Last week the Obama administration handed down from on high a transgender bathroom decree directing schools to allow transgendered students unrestrained access to restrooms (and locker rooms) of their choice. Last night the Omaha school board voted to approve a sweeping new sex education curriculum that adds gender identity, abortion, and emergency contraception to the list of topics students will learn about. In my opinion, these mandates place a crucial fork-in-the-road before Christian parents, Christian administrators, and Christian teachers.
Broadly speaking, education is a place where Christians have freedom of conscience. Parents are responsible before God to fulfill their God-given duty of training up a child in the way that he should go, and the Bible leaves them free to choose from various means of education. I’m thankful that within Coram Deo Church, we have families pursuing public school, private school, and homeschool options. We also have members who are educators and administrators in schools throughout the city.
However, the massive falsehoods being forced upon us in the area of human sexuality require us to ask some hard questions and to engage in some important debates about education. And that’s easier said than done. Education is an issue that many people have deep convictions about, and emotions run high. But because of the dramatic importance of the spiritual and moral formation of the next generation, I think it’s a conversation we need to wade into as graciously and courageously as possible. I have three questions I wish to put before my readers.
First, for Christian teachers and administrators: how will you steward your influence at this moment in history? If you’re a Christian teacher or administrator in the public school system, I know that mission is a driving motivation for you. You work against the grain in a system committed to secularism because you know the value of Christians serving in hard places, and you want to be “salt and light” as Jesus taught. My question is: will you see this moment as a chance for a different sort of mission? Will you see this as your Esther moment, your Daniel moment, your Moses moment? Will you use the platform, influence, and position God has given you to stand up against this dramatic, immoral, ungodly government overreach?
Second, for Christian parents who currently send their children to public schools: what is your tipping point? This is a question very helpfully posed by Andrew T Walker in an online editorial posted on May 13. Walker writes:
What actions taken by your local school will be sufficient for you to re-evaluate public education? Is having a teacher reprimand your child for his or her belief about marriage, sex, and gender acceptable? Will you allow them to be in schools where bathroom policies are based on gender identity rather than biological sex? Are you uncomfortable with a biological male having access to the restroom and locker room that your daughter uses? Not establishing a tipping point could leave your child over-exposed to environments they shouldn’t be in. Not thinking about a tipping point is irresponsible and will communicate carelessness about a child’s education and Christian formation. It is advisable that spouses have a candid conversation and establish a line in the sand.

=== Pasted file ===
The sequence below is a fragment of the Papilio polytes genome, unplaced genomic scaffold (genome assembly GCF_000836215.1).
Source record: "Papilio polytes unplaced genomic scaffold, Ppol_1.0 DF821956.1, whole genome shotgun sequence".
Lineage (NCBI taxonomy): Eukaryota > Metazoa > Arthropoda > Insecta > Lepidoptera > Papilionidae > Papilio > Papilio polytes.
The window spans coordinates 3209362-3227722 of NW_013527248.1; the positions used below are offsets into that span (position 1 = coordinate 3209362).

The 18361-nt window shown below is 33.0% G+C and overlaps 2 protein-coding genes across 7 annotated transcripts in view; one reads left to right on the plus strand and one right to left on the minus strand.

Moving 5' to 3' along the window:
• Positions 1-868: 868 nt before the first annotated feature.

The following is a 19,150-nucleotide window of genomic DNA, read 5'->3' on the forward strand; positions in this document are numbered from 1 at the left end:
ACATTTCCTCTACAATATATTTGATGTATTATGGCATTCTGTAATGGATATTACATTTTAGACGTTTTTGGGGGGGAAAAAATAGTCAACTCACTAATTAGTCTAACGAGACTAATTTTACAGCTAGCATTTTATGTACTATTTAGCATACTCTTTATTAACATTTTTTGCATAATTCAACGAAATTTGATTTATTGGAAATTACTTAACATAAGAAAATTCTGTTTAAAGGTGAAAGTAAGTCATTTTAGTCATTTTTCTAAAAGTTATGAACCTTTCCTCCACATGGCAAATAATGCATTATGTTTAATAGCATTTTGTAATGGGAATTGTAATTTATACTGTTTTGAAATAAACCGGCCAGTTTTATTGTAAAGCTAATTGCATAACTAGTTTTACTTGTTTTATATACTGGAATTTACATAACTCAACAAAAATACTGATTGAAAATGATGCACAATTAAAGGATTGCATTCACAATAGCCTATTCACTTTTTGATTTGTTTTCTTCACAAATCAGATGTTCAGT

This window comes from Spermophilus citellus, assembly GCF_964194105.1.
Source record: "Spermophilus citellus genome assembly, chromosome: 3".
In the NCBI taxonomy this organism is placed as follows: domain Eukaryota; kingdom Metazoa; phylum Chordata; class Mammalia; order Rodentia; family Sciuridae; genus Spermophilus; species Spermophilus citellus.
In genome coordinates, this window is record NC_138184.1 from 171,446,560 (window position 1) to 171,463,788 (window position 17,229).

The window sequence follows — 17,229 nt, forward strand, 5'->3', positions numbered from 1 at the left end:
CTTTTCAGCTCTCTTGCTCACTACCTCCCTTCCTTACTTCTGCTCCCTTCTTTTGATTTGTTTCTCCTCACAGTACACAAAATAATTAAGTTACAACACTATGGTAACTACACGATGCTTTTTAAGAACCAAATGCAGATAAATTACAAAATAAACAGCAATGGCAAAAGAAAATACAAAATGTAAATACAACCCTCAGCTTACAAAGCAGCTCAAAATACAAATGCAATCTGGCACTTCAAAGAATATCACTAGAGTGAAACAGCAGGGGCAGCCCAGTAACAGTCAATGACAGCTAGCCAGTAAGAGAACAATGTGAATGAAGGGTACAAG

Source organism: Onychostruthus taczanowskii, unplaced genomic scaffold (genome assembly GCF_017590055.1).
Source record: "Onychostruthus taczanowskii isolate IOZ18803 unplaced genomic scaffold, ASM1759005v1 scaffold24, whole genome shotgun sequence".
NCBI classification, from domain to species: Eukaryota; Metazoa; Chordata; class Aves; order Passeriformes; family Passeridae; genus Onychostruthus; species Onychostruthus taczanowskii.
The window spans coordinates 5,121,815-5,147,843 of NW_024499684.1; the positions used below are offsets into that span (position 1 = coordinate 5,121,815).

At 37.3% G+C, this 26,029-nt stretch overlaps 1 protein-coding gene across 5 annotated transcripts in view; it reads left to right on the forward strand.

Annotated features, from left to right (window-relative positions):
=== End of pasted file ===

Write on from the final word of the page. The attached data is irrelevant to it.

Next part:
Third, for all Christian parents: are you practicing wise financial stewardship? Christian families need to maintain freedom to change schools if necessary. As Andrew Walker points out, there may come a “tipping point” where Christians cannot in good conscience continue to send their children to local schools (and discerning that tipping point will be specific to family and school district). I fear that for many Christian parents, financial pragmatism is a driving force in educational decisions. “Well,” the logic goes, “I could spend thousands of dollars to send my kids to a Christian school, or I could send them to the local public school for free. In light of the financial strains I already have, I’ll send them to public school.” I understand the thinking. We all have limited financial resources, and private education isn’t cheap. But the education of our children is more important than the neighborhood we live in, the car we drive, and the retirement savings we accrue. Every Christian family needs to create the financial margin to make a different schooling decision if (or when) it comes to that. I have seen Christian parents skimp and save to buy a new house. I have seen Christian men start companies or switch industries to increase their earning potential. I have seen Christian moms start home-based businesses to provide additional income so they can stay home with their kids. Whatever solution you brainstorm… now, not later, is the time to figure it out. Kill debt. Increase earning. Trim expenses. Get yourself in a place of financial freedom so that your schooling decision can truly be a decision rather than a default.
Finally, for any jaded cynic out there who thinks this bathroom decree is “no big deal:” check your spiritual pulse. Maleness and femaleness are foundational to the image of God in humanity. Willful disregard of sex and gender distinctions is a massive offense against God and good sense. And a civilization that willingly misleads and confuses its children on these matters is committing cultural suicide (if you doubt that, check out this video of college students unable to explain the difference between male and female). Christian mission in these new dark ages will require a moral conviction and clarity that many of us seem reticent to display. May God awaken us from our moral slumber.